Both the story of Waszkinel’s journey and Seeman’s study into the state of Ethiopian-Israelis surrounding the Blood Affair essentially contain the clash of race and religion in Israel. In the attempt to maintain a certain definition of nationhood, bureaucratic policies are put in place, which end up excluding people who are found to be incompatible. For Waszkinel, it is the religion he dedicated his life to before learning of his Jewish heritage. For Ethiopian-Israelis, they are seen as immigrant outsiders (even those born in Israel) and their blood is therefore found dangerous to the health of Israel. 

Seeman, Don. “One People, One Blood: Public Health, Political Violence and HIV in an Ethiopian-Israeli Setting.” Culture, Medicine and Psychiatry 23 (1999): 159-195.

Torn. Directed and produced by Ronit Kertsner. Go2Films, 2011. 

7 thoughts on “Annie Chappell — Class 15: Race, Faith and Destiny

  1. Thank you for the post Annie!
    I agree with your statement that both the article and documentary explicate the complex relationship and tensions between race and religion. Although the context of each reading was drastically different, they both pointed to the same conflict that many Jewish people experience. The maintaining nationalism through bureaucratic policies while excluding minorities seems to be a common pattern among a multitude of nations. In Dr. Seeman’s article, the exclusion was played out through public health institutions while the documentary demonstrated exclusion from an “insider” perspective in which Waszkinel was once part of the majority but then is kicked out because of his ethnicity.

  2. Hi Annie,

    I thought your blog stated this week’s issue skillfully and succinctly! Your connection between Professor Seeman’s ethnography and the documentary framed it incredibly well. The statement about how bureaucratic policies can lead to the rejection of those found discordant with a nation stood out. As we read in Professor Seeman’s work, for the Ethiopian-Israelis, exclusionary policies were put in place that led to the discarding of their blood. On a more personal scale, as we saw in the documentary, Romuald Waszkinel’s story fits into this since he dedicated his faith to Catholicism. At first glance, it might be more difficult for one to see the linkages between these two controversies; but again, I think you framed it in a way that makes the issue even more accessible.
    I feel it would be important to delve into further examples, perhaps beyond the borders of Israel, of this issue. It is troubling that a nation founded out of protection from persecution could boast policies such as these, yet it is certainly not a unique occurrence in the world. Our own country has and does possess exclusionary policies based on economic and social groundings. I’d be interested to learn more about these policies and their effects.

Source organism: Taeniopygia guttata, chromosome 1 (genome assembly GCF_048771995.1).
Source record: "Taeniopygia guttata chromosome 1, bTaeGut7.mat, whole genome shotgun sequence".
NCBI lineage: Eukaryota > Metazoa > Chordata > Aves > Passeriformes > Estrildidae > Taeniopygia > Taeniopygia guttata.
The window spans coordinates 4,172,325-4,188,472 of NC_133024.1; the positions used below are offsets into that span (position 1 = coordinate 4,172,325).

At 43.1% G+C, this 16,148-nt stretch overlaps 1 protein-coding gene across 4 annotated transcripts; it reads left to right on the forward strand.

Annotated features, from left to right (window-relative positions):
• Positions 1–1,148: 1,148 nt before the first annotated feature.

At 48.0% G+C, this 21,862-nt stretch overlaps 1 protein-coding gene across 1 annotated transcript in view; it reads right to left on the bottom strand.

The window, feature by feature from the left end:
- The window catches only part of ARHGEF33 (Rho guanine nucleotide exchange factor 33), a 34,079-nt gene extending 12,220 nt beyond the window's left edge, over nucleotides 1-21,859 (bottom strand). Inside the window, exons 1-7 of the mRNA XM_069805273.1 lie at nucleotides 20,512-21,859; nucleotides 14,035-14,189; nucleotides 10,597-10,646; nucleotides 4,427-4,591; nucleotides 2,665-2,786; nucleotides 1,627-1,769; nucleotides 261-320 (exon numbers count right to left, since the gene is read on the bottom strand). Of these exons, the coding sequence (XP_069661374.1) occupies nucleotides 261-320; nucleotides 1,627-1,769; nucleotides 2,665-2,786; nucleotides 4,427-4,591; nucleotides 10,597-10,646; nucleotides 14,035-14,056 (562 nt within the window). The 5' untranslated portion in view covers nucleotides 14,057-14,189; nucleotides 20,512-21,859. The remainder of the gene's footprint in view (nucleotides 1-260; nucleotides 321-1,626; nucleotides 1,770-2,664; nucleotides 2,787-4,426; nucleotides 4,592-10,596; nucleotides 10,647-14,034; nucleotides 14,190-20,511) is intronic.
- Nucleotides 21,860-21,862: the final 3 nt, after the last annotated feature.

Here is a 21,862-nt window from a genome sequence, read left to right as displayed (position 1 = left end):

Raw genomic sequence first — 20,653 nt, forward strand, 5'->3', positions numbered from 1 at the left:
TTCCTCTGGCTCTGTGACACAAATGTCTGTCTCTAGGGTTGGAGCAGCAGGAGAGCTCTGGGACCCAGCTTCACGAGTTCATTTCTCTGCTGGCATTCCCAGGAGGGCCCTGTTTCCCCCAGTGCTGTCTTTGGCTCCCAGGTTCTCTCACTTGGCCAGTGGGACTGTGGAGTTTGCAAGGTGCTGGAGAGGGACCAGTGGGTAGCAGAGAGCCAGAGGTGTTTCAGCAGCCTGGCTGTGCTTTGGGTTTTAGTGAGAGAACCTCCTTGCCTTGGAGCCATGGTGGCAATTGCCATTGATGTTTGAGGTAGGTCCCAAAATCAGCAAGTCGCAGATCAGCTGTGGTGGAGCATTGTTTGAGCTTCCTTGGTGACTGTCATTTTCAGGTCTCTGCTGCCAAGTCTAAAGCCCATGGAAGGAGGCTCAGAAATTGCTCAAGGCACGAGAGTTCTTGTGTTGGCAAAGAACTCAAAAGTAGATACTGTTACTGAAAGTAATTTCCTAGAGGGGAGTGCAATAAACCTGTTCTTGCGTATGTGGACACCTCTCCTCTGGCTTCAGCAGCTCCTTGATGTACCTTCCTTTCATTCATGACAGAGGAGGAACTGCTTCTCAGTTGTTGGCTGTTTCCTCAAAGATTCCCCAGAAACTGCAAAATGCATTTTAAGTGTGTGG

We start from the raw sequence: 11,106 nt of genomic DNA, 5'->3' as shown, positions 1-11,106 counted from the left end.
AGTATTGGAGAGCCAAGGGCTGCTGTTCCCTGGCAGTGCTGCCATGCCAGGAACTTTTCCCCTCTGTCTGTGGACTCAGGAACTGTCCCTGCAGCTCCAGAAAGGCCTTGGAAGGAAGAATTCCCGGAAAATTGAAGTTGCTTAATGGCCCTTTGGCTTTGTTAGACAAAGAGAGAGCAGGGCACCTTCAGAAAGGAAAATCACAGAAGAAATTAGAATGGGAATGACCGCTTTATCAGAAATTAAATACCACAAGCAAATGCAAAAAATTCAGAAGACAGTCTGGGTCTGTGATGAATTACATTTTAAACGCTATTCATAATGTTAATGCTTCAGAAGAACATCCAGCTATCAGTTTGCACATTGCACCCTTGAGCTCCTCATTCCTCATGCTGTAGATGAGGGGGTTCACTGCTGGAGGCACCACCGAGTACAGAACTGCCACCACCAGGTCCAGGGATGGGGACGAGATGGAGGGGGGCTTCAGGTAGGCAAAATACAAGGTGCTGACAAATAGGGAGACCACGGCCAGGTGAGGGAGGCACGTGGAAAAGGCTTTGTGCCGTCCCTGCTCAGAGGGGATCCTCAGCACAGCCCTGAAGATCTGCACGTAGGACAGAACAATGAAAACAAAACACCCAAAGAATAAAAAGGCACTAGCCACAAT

3. Hi Annie,

    I like how your post effectively connects both ethnographic works through the lens of bureaucratic exclusion!
    You bring up the complex intersections of culture, race, and religion we have been discussing all semester, exploring where the Jewish and Israeli identities intersect and where bureaucratic policies attempt to separate them.
    It is interesting to consider the exclusionary policies, deeming Ethiopian blood dangerous and a Christian man not truly Jewish, seem to exclude based on cultural factors under the guise of protection of the nation. While both Ethiopian Jews and Waszkinel meet the criteria of being Jewish through birth or conversion, they are still not considered Israeli due to some otherness factor imposed by the state in order to create a more hegemonic national identity. While we have previously explored the combined cultural and religious facets to being Jewish, especially among Jewish immigrants in the US, the exclusionary factors presented to Ethiopians and Waszkinel in Israel try to separate a Jewish religious identity from a cultural and national identity. A similar illustration of the clash between race and culture was seen in the US during Segregation, where being Black was an otherness factor that some argued created a division in culture from mainstream American culture on the basis of race, even though many Black Americans and White Americans practiced similar forms of Christianity.
    Segregation is now seen as a despicable part of American history, however some of these similar policies seem to still exist in Israel today. I wonder if there are other contemporary examples of these kinds of exclusionary bureaucratic policies and how they are defended in practice.

  4. Hello Annie,

    Great blog post! You tie the movie and readings together nicely in a very easily understandable way.

    While I agree with many of the points you make, I think your penultimate paragraph’s final sentence deserves some clarification. You write, “Though he can claim the race of Israel because of his birth, his nationhood is denied because of his faith.” about Waszkinel’s failure to gain Israeli citizenship. While the conclusion is the same, I think you’ve missed an important distinction. Waszkinel was not denied citizenship based on his religion; he was just not granted citizenship under the right of return for Jews due to his continued practice of another religion. His being a practicing Christian did not preclude his citizenship in Israel; therefore, I think it is misleading to categorize his rejection under the right of return as “nationhood [being] denied because of his faith.” As a practicing Christian, Waszkinel had other routes to gain Israeli citizenship, namely naturalization and residence. To gain citizenship, he would have to “renounce prior nationality,” the same way if he sought to gain citizenship under the right of return as a Jew, he would have to stop practicing Christianity.